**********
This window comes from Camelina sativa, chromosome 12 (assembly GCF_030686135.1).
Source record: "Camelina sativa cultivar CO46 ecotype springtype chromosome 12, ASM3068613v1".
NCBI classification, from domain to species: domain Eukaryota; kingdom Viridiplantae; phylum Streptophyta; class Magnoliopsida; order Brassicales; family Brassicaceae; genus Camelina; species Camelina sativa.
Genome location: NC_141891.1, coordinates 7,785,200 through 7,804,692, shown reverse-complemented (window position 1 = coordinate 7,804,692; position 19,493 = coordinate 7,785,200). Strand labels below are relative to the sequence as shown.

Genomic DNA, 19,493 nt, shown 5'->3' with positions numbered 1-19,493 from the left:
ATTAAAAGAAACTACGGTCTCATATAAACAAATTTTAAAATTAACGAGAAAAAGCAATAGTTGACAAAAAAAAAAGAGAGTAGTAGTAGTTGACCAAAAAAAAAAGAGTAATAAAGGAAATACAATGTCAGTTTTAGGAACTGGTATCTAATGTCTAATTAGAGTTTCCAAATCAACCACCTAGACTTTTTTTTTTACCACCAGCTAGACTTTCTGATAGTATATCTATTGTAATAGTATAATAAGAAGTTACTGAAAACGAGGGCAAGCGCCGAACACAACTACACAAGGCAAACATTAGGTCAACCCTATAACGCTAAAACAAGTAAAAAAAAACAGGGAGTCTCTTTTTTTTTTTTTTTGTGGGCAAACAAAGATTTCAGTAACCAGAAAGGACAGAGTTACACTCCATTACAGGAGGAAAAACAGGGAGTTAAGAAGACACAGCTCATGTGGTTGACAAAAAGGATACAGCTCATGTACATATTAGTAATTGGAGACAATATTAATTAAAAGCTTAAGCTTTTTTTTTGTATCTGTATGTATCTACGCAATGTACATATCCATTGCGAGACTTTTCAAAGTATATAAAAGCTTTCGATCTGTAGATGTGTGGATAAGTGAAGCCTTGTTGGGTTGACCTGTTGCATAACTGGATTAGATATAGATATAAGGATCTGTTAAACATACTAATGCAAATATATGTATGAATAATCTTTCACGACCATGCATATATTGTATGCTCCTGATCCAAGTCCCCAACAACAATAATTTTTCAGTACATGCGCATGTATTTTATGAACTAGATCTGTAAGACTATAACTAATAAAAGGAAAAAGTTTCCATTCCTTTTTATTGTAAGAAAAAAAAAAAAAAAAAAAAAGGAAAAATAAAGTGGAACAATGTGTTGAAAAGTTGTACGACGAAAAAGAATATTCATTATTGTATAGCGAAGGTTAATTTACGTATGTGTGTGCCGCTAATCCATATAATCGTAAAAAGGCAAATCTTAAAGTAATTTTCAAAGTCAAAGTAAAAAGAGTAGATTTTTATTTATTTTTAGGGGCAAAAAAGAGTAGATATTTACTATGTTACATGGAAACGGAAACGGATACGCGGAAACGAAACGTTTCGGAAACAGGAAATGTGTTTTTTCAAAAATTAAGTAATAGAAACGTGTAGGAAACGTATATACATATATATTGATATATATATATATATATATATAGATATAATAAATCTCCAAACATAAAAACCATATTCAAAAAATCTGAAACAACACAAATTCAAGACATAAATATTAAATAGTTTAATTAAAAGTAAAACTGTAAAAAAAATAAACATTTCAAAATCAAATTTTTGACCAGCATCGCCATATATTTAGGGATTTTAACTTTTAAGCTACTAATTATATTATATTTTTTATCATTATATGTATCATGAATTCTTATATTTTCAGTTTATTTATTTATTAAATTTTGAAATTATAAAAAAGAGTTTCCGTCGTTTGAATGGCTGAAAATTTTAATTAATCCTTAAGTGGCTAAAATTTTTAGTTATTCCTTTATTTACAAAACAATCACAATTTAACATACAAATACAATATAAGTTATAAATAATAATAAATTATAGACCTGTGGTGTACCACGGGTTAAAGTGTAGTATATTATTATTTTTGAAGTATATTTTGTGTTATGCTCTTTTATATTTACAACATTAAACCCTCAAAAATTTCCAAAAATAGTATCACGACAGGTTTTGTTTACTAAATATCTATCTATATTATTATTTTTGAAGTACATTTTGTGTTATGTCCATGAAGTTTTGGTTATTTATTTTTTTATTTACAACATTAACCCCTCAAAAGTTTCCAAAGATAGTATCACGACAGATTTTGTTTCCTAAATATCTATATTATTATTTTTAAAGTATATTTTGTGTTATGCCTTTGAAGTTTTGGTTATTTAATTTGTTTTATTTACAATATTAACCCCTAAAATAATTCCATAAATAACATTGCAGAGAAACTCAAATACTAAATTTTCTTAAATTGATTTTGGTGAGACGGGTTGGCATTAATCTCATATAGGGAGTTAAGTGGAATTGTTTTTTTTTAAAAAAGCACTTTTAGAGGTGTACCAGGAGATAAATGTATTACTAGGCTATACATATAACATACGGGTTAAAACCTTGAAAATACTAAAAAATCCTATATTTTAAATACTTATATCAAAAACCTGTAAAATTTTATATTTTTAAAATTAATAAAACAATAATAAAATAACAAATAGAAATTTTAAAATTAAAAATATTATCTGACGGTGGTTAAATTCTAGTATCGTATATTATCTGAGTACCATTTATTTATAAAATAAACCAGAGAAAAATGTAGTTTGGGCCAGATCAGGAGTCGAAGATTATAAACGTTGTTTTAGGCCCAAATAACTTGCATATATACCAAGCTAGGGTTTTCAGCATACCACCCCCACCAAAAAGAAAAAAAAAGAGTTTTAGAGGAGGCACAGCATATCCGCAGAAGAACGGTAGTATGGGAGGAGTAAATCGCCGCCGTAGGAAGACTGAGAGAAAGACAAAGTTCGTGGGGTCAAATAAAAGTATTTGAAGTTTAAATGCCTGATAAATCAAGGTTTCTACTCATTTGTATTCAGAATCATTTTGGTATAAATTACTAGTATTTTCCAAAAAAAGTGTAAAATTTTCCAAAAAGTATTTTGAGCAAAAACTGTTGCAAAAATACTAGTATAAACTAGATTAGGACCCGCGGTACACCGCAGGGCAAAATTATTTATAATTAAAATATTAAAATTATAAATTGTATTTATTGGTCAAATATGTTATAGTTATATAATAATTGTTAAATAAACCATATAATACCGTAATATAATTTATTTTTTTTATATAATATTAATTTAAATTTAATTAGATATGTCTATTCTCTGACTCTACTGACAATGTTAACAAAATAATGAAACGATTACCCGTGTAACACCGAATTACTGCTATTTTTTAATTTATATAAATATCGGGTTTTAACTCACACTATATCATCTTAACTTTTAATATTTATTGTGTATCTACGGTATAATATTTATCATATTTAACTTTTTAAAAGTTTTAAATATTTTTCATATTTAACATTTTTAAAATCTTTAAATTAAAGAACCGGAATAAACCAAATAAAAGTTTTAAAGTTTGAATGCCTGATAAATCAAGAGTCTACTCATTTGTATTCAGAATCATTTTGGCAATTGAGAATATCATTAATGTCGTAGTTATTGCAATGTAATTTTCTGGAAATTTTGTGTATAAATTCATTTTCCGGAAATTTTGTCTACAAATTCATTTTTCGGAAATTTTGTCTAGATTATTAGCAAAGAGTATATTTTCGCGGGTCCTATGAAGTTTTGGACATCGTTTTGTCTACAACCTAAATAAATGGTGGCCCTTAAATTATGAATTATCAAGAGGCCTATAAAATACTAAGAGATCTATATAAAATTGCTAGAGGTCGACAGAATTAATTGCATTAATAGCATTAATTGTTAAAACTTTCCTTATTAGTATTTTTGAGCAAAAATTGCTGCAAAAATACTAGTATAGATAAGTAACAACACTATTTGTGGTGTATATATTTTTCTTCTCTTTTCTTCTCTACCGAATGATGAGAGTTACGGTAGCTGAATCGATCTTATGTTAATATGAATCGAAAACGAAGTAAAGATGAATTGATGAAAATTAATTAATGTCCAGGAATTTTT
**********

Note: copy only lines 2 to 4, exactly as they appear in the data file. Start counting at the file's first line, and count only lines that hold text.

Source record: "Camelina sativa cultivar CO46 ecotype springtype chromosome 12, ASM3068613v1".
NCBI classification, from domain to species: domain Eukaryota; kingdom Viridiplantae; phylum Streptophyta; class Magnoliopsida; order Brassicales; family Brassicaceae; genus Camelina; species Camelina sativa.
Genome location: NC_141891.1, coordinates 7,785,200 through 7,804,692, shown reverse-complemented (window position 1 = coordinate 7,804,692; position 19,493 = coordinate 7,785,200). Strand labels below are relative to the sequence as shown.